‘Hello Comrade’: U.S. Communists visit Chile as the country makes historic changes
Members of the Hello Comrade project tour group arriving in Santiago. They were greeted by Paul Hammer, a member of the PCCh International Department. He is holding the 'Hello Comrade' sign. | Hello Comrade

SANTIAGO—Exciting and historic events are happening in Chile as the struggles for progress continue and intensify all over Latin America. Symbolic of the shift is Maya Fernández Allende, the granddaughter of the slain former President Salvador Allende, who has taken up the post of Defense Minister where she is in charge of the country’s armed forces.

The military was among the key organizers of the coup that unseated her grandfather in 1973. Salvador Allende was the Popular Unity president of the country, elected with the support of both the Socialist and Communist parties.

Fernández is one of several Communists recently appointed to ministerial posts in Chile in the government of new President Gabriel Boric. Camila Vallejo, another Communist, was appointed government spokeswoman.

At a time when women’s rights are under attack in the United States with the Supreme Court about to take away a key constitutional right, Chile, where 14 of the 24 new ministers in are women, presents a striking contrast. It gives Chile a female-majority cabinet for the first time in its history. Vallejo described this as “a historic leap in the struggle to make visible and vindicate the role of women in the processes of social and political transformation.”

All of that means it couldn’t be a more exciting time then for a group of Communists from the United States to visit the country. After a 10-hour flight last month, delegates participating in the “Hello Comrade” project from the U.S. touched down in Santiago for a 10-day educational and friendship tour to learn about and witness the important and ambitious work of the Communist Party of Chile (PCCh).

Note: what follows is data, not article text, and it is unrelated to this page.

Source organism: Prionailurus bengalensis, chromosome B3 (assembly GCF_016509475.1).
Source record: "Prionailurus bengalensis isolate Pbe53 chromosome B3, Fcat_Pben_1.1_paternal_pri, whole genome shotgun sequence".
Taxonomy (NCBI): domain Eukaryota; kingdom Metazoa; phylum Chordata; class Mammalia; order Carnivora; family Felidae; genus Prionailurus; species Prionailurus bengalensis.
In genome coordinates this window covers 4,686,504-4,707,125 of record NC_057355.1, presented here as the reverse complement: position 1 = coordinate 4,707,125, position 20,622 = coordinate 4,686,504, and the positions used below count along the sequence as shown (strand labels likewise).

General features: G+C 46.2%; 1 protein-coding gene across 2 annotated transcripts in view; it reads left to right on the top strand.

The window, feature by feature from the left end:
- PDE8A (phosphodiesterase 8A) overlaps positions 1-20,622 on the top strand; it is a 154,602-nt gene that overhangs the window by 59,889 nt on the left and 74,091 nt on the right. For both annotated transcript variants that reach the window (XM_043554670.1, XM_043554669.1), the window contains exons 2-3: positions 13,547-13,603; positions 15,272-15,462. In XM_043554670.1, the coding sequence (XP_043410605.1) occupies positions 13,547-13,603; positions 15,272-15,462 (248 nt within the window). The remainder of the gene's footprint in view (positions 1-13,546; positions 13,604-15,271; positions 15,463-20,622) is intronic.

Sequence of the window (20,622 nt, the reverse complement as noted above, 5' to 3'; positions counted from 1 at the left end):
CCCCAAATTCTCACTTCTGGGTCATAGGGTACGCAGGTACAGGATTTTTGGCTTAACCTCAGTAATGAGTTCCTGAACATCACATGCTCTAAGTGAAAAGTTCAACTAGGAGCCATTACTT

Despite so many of its members having been murdered in the past by the fascists under the U.S.-backed military dictatorship of General Augusto Pinochet, the PCCh is once again a large party with considerable political representation and influence at the executive, legislative, and municipal levels of Chilean government. The party is embedded in the Chilean working class and has made what it considers significant gains on the road to socialism.

Guides shared first-hand accounts of the terrors of the Pinochet regime’s Tres y Cuatro Álamos Detention Center. | Hello Comrade

The Hello Comrade Project, a group within the International Department of the Communist Party USA, is a 21st-century solidarity movement bringing together members of the party in the United States with members of fraternal parties throughout the world. The goal of the project is to “promote friendship and learn from each other, but also to experience and document what it’s like to be a communist party member in a foreign country,” a member of the project told People’s World. The Chile tour is the second pilot trip after a visit to the Communist Party of Portugal last September during that organization’s annual Avante! Festival.

Follow the Hello Comrade project on Instagram.

At the airport in Santiago, the group from the U.S. was met by Paul Hammer, a PCCh activist and member of the party’s International Department, who greeted them with a “Hello Comrade” sign he had made for the occasion. After getting situated, they travelled to South Santiago to the infamous Tres y Cuatro Álamos Detention Center. Guides referred to the facility as a “concentration camp,” and said it was the place where many of their comrades “disappeared,” were murdered, or were jailed and tortured immediately following the fascist coup in 1973.

Hammer himself spent several years there before he was eventually released and expelled from the country. He said he had not been inside the walls of the jail since the time of his imprisonment, and he, along with others, described the conditions they endured there.

“We were especially moved by their explanation that even while they were detained, they still organized for the party and for the cause of socialism. Paul even snuck back into Chile after being expelled for clandestine party activism,” a member of the Hello Comrade group said.

All the exterior walls of Tres y Cuatro Álamos are covered in murals commemorating the victims of the dictatorship. | Hello Comrade